5 unmissable sports prototypes at Revival

09th September 2017
Adam Wilkins

There were several opportunities to see sports prototypes in action throughout the Revival weekend. Whether it’s the Whitsun Trophy for unlimited sports-prototypes of a type that raced up to 1966, the World Championship sportscars and production sports-racing cars from 1955 to 1960 in the Sussex Trophy or the Freddie March Memorial Trophy for sportscars in the spirit of the Goodwood Nine Hour races 1952 to ’55, incredible pre-1966 sports racers are battling it out. There’s also the Ecurie Ecosse demonstration, which features its share of sports prototypes. Narrowing down our five ‘unmissables’ from that lot wasn’t easy, but here are the ones you should definitely catch on the last day...


Alfa Romeo 3000 ‘Disco Volante’

Could the Alfa Romeo ‘Disco Volante’ have been the most beautiful car in the Freddie March Memorial Trophy race? You could make the case. But it’s lucky to exist at all today. In 1954, Consalvo Sanesi crashed the car at Monza and both he and the car were badly burned. The ‘Disco Volante’ was cancelled as a consequence. Its next move was to a museum in Brazil amongst other Alfa Romeos. It wouldn’t be until the 1980s that the car received a sympathetic restoration. Most mechanical parts had survived the fire, and there were even traces of the extinguishant from 1954! The car is now regularly used in competition by Christopher Mann, and he even uses it for the supermarket run from time to time.


Jaguar D-Type

The Jaguar D-Type’s first outing at the Le Mans 24-hour in 1954 wasn’t as successful as the team had hoped. The cars had the pace, but fuel starvation led to time-wasting pitstops, gifting victory to Ferrari. Even so, the fastest Jaguar was with a lap of victory. The following year, Jaguar was competitive with the Mercedes-Benz 300 SLRs. The German cars were expected to win but withdrew from the race following the fatal accident. A D-type won that year, and again in 1956. It was 1957 that saw the model’s most successful Le Mans, despite the fact that the factory team didn’t enter that year, with D-Types taking first and second places. Rule changes in 1958 brought an end to its dominance. Your last chance to see D-Types in action is today's Ecurie Ecosse demonstration.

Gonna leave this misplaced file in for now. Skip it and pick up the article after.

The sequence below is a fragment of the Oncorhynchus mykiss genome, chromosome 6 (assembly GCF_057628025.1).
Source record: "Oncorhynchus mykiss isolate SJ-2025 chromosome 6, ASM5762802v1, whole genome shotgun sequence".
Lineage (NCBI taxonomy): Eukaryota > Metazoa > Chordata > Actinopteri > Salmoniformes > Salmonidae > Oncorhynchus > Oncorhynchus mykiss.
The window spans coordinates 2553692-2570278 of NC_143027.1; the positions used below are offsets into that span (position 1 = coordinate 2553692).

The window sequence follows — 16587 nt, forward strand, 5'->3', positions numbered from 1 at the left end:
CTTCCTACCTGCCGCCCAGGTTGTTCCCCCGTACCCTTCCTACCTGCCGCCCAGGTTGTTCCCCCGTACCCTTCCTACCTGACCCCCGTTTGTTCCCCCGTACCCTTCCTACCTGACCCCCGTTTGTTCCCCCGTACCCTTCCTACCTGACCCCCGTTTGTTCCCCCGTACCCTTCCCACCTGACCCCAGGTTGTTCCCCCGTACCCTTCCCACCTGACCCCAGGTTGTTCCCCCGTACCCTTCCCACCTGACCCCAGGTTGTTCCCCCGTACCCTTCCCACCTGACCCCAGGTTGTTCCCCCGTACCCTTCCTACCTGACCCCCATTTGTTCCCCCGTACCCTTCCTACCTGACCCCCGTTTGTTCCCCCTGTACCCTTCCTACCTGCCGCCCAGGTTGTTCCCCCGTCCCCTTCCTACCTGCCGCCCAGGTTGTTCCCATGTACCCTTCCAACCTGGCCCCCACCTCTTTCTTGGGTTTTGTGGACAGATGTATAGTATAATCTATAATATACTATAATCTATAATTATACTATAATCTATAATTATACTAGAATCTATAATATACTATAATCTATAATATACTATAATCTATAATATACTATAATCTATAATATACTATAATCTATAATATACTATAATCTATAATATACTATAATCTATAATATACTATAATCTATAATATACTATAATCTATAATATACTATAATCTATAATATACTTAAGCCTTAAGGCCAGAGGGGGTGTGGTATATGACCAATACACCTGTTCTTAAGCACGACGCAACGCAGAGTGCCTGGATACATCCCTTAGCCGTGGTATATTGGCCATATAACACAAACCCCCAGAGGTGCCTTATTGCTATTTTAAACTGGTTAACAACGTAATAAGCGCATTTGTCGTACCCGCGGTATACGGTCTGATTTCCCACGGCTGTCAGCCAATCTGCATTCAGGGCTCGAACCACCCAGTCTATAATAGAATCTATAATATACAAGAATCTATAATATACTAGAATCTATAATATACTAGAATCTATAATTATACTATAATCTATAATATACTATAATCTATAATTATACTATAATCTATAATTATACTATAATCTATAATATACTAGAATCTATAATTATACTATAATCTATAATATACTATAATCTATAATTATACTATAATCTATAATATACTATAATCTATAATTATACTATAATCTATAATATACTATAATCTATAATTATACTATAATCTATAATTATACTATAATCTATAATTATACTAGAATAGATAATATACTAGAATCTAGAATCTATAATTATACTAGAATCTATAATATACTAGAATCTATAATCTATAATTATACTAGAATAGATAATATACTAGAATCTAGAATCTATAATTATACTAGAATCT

Cooper Monaco-Climax Mark II Type 57

This particular Cooper Monaco has Goodwood form: it won on its first appearance here on June 6th, 1960. By then, it had also won two races at its Charterhall Aerodrome debut in the hands of Tommy Dickson a week earlier. Much later in its career, it was being driven by an up-and-coming Jackie Stewart. Given that the car was ageing by then, Stewart was punching above his weight, so Goodwood's track manager recommended him to Ken Tyrrell and John Cooper. He subsequently tested their Formula 3 car at Goodwood and was signed up. But back to the Cooper Monaco. It was manufactured by Cooper in Surrey but delivered to Ecurie Ecosse’s workshop in kit form for them to assemble, hence its chassis number that doesn’t follow Cooper convention. From its 34 race starts, it amassed 17 victories and 28 top 10 places. It was later converted to an open-wheeler but has long been returned to its 1960 sports racer form. See it in the Ecurie Ecosse demonstration.


Lola T70 Spyder MkII

The name John Surtees is inextricably linked to the Lola T70. He worked with Eric Broadley to develop the car and was the man to win the inaugural 1966 CanAm championship in the car having taken victory in five out of six races. This Team Surtees car is the very example he achieved those wins with, and it’s the final T70 Spyder Mk2 to have been built. Despite looking and sounding aggressive, the T70 was – and remains – a driver’s delight thanks to its predictability. It’s a car that inspires confidence at ten-tenths (and slightly beyond), meaning a skilled driver can get the very best from it. Like most T70 Spyders, this one has a 5.7-litre Chevrolet V8 and made an unmistakable sound when contesting the Whitsun Trophy in the hands of Mike Whitaker.


Maserati Tipo 61 ‘Birdcage’

The Maserati ‘Birdcage’ is one of those cars whose beauty is more than skin deep. The intricate spaceframe chassis, made from about 200 individual tubes, gave the car its nickname – and its strength and lightness. There were actually no fewer than five different ‘Birdcage’ models, including the later mid-engined cars, but it’s the Tipo 61 that’s best known. This particular car, which will be in the Sussex Trophy, won its debut race at Riverside in the World Sports Car Trophy with Bill Krause driving. He took victory over the household names of Dan Gurney and Stirling Moss, both of whom were piloting Lotus 19s.

Photos courtesy of LAT and Tom Shaxson

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